October 20, 2018
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Sen. Angus King to have surgery for prostate cancer

Seth Koenig | BDN
Seth Koenig | BDN
U.S. Sen. Angus King, I-Maine, gives a thoughtful expression while listening to students during a tour of the University of Southern Maine's cyber security laboratory in Portland on Nov. 21, 2014.

BRUNSWICK, Maine — U.S. Sen. Angus King, I-Maine, announced Monday he would undergo surgery later this week to remove prostate cancer.

This is the second occurrence of cancer in the former Maine governor, who was diagnosed with malignant melanoma, an aggressive form of skin cancer, 40 years ago.

“Thanks to the doctors who caught it early, and my health insurance, I was cancer-free within months,” the senator, who turned 71 in March, said in a release.

King’s physicians discovered the prostate cancer during an annual physical in April.

“Let’s face it; cancer is a scary word to hear,” King wrote. “So it might seem unusual to say this, but today, I actually feel pretty fortunate. The fact is, millions of Americans bravely and quietly fight more aggressive cancers than mine every day. Many of them do so in the face of great financial hardship and without the support of their friends and family. I cannot imagine the strength it must take to carry on against that kind of adversity.

“In my case, the doctors found my cancer early,” he continued. “We have a plan to treat it, and plan for a full recovery. So when you see me on the Senate floor in a couple of weeks, or during the August work period in Maine, or on the campaign trail in a couple of years, you will see that I’m back to work with as much energy and dedication to serving you that I promised nearly three years ago. And, I will return with a renewed sense of commitment to standing up for the people of Maine.”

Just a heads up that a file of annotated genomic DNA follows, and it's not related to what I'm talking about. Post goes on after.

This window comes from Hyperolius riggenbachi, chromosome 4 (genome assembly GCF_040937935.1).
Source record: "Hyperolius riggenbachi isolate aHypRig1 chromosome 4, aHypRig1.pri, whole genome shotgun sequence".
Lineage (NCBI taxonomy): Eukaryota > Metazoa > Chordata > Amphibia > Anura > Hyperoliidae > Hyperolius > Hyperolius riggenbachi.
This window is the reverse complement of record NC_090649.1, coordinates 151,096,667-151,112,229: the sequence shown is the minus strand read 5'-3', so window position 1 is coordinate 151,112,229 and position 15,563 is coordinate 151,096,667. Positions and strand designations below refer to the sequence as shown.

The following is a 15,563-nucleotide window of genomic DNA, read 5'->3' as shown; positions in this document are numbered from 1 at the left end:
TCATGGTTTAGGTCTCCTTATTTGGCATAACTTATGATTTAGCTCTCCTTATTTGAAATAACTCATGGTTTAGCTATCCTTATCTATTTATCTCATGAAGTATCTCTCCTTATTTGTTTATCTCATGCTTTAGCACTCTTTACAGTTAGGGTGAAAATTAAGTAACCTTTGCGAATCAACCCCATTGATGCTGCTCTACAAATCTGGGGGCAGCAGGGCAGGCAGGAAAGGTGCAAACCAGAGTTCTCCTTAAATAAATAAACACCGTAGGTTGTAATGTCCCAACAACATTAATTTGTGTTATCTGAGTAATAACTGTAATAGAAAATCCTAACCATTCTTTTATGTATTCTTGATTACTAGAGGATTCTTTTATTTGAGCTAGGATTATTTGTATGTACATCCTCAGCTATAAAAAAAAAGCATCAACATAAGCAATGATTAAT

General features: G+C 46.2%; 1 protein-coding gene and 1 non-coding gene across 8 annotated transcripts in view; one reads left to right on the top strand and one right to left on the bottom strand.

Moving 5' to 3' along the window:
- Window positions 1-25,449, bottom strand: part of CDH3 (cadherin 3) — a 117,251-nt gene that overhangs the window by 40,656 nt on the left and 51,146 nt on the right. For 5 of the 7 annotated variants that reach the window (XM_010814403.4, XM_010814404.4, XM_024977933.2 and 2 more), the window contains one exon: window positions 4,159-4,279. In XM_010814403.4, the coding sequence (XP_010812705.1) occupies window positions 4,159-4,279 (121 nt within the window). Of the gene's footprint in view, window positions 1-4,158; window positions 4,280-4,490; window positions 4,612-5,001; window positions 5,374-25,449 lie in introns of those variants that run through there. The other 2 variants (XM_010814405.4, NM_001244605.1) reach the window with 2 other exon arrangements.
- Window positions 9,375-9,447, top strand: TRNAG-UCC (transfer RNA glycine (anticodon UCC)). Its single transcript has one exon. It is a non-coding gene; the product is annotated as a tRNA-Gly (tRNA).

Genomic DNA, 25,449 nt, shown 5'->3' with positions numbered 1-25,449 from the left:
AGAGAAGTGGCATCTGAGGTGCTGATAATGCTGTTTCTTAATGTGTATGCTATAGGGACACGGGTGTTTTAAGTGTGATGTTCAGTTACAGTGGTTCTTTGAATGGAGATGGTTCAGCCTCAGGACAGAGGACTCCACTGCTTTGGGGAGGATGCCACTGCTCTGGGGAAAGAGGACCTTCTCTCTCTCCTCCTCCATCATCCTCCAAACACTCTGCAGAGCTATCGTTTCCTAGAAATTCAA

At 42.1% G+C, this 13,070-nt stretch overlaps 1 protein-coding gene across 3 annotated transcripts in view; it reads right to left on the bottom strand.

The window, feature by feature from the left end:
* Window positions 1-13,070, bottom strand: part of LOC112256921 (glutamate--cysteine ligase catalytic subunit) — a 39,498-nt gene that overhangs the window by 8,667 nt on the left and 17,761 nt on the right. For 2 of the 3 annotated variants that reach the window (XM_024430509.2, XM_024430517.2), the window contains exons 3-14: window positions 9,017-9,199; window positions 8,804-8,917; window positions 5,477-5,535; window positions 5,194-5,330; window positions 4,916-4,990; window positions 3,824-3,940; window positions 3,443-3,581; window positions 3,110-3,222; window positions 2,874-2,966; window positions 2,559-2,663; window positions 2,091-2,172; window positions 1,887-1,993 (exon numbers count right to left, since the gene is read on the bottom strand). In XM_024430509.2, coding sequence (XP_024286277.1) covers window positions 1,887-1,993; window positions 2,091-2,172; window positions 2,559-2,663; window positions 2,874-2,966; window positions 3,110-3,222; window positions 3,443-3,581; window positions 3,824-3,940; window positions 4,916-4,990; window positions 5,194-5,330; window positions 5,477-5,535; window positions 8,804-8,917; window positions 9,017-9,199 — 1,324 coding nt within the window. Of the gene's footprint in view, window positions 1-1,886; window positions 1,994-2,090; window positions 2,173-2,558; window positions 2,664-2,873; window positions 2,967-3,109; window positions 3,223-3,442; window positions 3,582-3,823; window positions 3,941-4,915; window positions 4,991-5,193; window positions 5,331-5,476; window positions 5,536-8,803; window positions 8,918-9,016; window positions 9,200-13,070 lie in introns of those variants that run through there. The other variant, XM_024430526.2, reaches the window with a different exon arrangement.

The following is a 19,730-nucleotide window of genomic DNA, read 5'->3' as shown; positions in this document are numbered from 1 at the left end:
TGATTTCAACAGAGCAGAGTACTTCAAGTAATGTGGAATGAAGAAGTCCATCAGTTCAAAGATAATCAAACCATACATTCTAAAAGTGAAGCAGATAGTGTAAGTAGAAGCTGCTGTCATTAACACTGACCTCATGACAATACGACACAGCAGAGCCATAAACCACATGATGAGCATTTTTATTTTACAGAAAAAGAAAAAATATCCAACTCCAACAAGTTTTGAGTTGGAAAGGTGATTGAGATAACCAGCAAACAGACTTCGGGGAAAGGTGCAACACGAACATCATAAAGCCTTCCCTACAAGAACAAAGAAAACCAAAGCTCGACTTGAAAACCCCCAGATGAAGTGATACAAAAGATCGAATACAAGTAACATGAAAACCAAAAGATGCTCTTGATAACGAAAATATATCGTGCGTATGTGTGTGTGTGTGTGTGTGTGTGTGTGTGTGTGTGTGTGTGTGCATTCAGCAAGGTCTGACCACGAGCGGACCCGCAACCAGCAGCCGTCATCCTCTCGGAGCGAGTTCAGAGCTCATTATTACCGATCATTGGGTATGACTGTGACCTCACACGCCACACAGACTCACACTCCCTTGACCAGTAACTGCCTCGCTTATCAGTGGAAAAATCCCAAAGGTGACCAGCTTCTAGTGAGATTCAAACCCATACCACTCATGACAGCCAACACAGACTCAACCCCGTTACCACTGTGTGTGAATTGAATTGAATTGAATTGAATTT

King experienced no symptoms or signs of the disease, according to the release, but a routine medical exam in April showed abnormalities in his blood work that indicated possible prostate cancer. A subsequent biopsy confirmed it.

A series of body scans during the past month showed no sign of spread outside the prostate area, substantially improving the prognosis for successful treatment, the release said.

Upon learning of the diagnosis, King called his brother-in-law and close friend, John Herman, a senior member of the medical staff at Massachusetts General Hospital in Boston. Herman arranged consultations with urological-oncological specialists who are now directing King’s treatment.

Dr. Douglas M. Dahl will perform the surgery on Friday at Mass General. King requested the surgery occur on the first day of the July 4 congressional recess to minimize his absence from Washington.

“I’m looking forward to a full recovery and to continuing my service in the Senate,” said King, who was elected to the Senate in 2012. “And no, this does not affect my intention to run for re-election, except my poor little prostate won’t be along for the ride.”

King said he told his family about his diagnosis in May and informed his staff Monday morning during a conference call.

 


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